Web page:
Projection is an attempt to eject the bad in order to control through omnipotent mastery. Splitting is never fully effective, according to Klein, as the ego tends towards integration. The splitting and part object relations that characterize the earlier phase are succeeded by the capacity to perceive that the other who frustrates is also the one who gratifies.
Schizoid defenses are still in evidence, but feelings of guilt, grief, and the desire for reparation gain dominance in the developing mind. In the depressive position, the infant is able to experience others as whole, which radically alters object relationships from the earlier phase. It is only in the depressive position that polar qualities can be seen as different aspects of the same object.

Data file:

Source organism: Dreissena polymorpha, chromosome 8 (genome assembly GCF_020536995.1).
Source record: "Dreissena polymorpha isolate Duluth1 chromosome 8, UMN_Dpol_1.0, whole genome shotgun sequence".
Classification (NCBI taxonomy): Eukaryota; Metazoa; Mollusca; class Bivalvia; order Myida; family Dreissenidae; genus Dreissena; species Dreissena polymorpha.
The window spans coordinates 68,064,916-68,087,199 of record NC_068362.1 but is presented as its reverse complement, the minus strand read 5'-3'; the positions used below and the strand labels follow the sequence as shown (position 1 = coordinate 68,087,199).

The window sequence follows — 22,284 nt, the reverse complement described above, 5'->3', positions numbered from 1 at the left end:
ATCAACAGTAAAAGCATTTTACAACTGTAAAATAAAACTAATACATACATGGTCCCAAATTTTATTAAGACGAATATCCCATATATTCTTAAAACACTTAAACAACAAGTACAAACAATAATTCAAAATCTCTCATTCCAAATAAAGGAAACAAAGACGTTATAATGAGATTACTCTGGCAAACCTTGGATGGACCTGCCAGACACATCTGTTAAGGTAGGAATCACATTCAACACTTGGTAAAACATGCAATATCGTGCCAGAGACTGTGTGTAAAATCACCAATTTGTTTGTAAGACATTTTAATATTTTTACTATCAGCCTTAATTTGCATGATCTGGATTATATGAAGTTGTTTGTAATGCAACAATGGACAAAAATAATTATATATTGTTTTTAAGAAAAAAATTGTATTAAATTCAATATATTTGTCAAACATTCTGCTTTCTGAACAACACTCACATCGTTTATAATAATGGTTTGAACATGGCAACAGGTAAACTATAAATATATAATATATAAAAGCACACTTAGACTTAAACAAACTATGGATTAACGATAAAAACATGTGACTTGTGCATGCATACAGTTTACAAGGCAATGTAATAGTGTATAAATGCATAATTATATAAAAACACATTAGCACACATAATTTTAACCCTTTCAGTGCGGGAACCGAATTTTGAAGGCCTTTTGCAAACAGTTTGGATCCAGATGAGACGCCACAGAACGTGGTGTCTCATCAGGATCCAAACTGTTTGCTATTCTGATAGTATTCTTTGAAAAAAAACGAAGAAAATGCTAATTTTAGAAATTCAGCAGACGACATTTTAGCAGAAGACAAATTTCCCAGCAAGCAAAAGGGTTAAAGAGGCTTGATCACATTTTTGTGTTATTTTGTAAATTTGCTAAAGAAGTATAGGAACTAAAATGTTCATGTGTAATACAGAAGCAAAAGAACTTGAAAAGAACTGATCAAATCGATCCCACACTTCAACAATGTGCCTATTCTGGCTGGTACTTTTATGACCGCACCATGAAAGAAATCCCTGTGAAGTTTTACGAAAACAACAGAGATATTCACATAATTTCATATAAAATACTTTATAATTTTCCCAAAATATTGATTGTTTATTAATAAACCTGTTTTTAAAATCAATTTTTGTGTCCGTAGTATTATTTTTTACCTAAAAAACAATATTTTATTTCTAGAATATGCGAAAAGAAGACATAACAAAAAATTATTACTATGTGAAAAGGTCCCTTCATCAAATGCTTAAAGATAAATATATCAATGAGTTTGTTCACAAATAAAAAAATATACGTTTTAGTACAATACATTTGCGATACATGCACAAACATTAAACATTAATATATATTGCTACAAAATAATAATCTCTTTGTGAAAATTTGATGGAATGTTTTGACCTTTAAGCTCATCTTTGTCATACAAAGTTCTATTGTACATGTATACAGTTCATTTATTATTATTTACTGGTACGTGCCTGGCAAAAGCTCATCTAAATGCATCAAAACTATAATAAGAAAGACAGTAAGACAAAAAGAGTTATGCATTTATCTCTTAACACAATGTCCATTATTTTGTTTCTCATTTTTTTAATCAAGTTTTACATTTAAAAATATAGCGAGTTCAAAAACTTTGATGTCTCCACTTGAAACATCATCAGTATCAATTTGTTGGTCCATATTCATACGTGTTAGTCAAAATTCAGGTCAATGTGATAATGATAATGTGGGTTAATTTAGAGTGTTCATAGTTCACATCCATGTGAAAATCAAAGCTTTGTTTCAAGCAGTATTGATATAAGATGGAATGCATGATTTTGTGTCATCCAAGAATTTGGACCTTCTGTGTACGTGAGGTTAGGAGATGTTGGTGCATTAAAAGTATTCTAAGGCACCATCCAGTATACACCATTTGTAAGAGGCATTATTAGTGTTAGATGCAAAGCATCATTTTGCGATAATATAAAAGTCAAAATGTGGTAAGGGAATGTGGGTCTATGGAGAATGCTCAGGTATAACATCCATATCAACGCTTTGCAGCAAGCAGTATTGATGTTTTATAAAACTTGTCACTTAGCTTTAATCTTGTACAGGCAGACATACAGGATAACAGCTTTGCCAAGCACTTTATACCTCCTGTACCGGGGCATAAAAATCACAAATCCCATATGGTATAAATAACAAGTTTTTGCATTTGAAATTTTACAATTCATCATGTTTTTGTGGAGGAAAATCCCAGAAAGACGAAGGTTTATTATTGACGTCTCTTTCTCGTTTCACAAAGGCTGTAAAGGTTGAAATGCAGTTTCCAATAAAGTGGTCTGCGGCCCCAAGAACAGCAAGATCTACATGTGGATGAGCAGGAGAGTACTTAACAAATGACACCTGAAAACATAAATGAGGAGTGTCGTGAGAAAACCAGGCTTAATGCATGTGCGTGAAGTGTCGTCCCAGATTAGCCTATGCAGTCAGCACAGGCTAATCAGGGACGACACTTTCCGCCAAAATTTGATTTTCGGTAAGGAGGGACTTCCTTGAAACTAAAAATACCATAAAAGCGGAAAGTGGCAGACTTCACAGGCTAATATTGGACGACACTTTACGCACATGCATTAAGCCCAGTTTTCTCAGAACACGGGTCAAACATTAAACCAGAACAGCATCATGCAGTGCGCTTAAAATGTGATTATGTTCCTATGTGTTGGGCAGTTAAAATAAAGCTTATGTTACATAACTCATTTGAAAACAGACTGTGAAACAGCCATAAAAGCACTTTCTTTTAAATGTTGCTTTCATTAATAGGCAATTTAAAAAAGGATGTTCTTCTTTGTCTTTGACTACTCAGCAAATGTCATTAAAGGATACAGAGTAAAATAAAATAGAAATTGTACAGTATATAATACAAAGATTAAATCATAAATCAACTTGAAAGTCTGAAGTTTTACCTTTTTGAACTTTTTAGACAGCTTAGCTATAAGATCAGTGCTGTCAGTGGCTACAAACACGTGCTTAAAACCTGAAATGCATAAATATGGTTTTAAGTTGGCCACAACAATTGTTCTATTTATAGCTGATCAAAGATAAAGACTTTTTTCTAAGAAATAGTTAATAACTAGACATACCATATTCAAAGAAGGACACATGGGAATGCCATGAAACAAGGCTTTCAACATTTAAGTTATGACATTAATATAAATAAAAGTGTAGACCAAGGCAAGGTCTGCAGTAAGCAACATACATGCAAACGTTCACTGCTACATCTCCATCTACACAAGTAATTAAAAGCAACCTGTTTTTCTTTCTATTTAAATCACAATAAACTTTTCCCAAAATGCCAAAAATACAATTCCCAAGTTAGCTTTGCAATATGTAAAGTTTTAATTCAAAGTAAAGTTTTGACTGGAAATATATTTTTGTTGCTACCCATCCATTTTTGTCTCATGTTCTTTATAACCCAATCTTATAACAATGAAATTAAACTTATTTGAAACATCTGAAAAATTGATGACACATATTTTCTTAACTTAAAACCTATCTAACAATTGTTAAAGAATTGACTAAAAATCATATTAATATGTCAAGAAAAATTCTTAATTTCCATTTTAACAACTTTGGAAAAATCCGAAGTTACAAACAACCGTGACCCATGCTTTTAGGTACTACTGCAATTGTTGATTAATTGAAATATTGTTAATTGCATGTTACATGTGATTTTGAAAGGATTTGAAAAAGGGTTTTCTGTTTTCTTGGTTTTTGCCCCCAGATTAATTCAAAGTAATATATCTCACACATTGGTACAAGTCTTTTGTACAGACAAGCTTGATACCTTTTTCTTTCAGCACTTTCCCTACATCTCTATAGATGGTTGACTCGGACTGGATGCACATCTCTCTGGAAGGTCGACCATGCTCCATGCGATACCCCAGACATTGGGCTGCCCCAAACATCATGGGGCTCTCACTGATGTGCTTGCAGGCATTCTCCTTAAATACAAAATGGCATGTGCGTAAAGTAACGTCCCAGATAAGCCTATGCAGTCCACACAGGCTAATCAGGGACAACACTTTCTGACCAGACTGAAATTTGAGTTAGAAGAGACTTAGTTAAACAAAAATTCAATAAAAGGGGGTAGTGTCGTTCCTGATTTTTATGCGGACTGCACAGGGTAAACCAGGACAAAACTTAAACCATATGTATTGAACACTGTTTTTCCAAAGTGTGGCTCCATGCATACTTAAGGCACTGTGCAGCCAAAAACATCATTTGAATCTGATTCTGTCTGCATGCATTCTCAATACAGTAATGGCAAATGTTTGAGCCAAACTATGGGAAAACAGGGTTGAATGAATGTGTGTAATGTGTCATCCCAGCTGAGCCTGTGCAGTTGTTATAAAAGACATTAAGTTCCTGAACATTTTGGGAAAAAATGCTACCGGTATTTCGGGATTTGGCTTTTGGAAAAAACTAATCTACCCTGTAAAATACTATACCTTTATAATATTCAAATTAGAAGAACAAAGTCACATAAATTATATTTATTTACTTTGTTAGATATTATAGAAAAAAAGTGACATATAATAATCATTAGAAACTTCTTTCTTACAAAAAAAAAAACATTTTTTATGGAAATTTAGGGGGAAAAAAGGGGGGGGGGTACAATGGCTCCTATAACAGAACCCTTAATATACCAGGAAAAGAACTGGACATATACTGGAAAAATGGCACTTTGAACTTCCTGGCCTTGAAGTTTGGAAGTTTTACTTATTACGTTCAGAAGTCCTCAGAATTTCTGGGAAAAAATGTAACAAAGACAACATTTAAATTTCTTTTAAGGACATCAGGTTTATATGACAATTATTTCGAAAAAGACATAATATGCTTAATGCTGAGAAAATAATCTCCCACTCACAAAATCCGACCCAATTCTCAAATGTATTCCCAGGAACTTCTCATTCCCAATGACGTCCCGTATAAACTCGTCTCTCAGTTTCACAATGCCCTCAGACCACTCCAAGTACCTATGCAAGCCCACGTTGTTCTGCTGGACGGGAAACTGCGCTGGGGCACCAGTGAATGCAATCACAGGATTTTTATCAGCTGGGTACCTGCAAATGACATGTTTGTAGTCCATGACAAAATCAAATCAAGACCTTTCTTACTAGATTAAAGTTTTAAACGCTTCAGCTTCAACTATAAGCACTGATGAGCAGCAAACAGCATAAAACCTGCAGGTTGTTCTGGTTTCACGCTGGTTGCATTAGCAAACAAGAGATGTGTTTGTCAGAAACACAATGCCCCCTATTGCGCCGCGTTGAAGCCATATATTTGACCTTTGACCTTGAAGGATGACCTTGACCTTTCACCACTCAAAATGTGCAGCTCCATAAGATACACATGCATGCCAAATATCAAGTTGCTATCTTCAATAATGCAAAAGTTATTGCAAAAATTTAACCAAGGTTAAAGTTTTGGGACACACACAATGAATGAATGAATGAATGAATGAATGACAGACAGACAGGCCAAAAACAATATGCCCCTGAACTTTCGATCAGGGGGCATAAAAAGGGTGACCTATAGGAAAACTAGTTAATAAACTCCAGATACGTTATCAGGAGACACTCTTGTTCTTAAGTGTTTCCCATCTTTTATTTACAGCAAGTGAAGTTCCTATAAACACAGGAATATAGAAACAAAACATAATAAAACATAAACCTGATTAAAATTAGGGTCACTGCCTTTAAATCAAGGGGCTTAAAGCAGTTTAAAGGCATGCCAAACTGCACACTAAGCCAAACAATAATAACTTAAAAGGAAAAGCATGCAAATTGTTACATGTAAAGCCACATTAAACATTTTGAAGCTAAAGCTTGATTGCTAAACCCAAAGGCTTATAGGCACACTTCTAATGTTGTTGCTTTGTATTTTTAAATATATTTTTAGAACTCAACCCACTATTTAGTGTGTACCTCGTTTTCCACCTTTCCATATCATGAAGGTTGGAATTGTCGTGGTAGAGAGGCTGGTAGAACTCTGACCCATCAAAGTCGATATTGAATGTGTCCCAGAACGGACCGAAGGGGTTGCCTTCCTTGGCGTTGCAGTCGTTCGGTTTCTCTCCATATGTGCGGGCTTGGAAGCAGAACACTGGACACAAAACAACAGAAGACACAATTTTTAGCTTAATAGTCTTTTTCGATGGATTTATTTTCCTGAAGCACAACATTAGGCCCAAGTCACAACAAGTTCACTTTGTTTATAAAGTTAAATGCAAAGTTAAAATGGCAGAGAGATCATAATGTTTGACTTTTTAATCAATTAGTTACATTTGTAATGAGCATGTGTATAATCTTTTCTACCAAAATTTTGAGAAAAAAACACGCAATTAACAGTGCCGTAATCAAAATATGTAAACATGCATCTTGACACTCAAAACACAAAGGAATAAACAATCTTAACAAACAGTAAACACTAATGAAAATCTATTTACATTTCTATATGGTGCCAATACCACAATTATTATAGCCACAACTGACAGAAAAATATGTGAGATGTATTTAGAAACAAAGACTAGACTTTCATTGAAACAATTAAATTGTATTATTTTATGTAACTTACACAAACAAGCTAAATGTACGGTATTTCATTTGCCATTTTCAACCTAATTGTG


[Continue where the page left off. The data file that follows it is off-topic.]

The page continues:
In a development which Grotstein terms the "primal split", : With the awareness of the primal split, a space is created in which the symbol, the symbolized, and the experiencing subject coexist. History, subjectivity, interiority, and empathy all become possible.
In fact or phantasy, one now realizes the capacity to harm or drive away a person who one ambivalently loves. The defenses characteristic of the depressive position include the manic defenses, repression and reparation.
The manic defenses are the same defenses evidenced in the paranoid-schizoid position, but now mobilized to protect the mind from depressive anxiety. As the depressive position brings about an increasing integration in the ego, earlier defenses change in character, becoming less intense and allow increasing awareness of psychic reality.
- Object relations theory
- Projective Identification and Introjection
- Projection and Introjection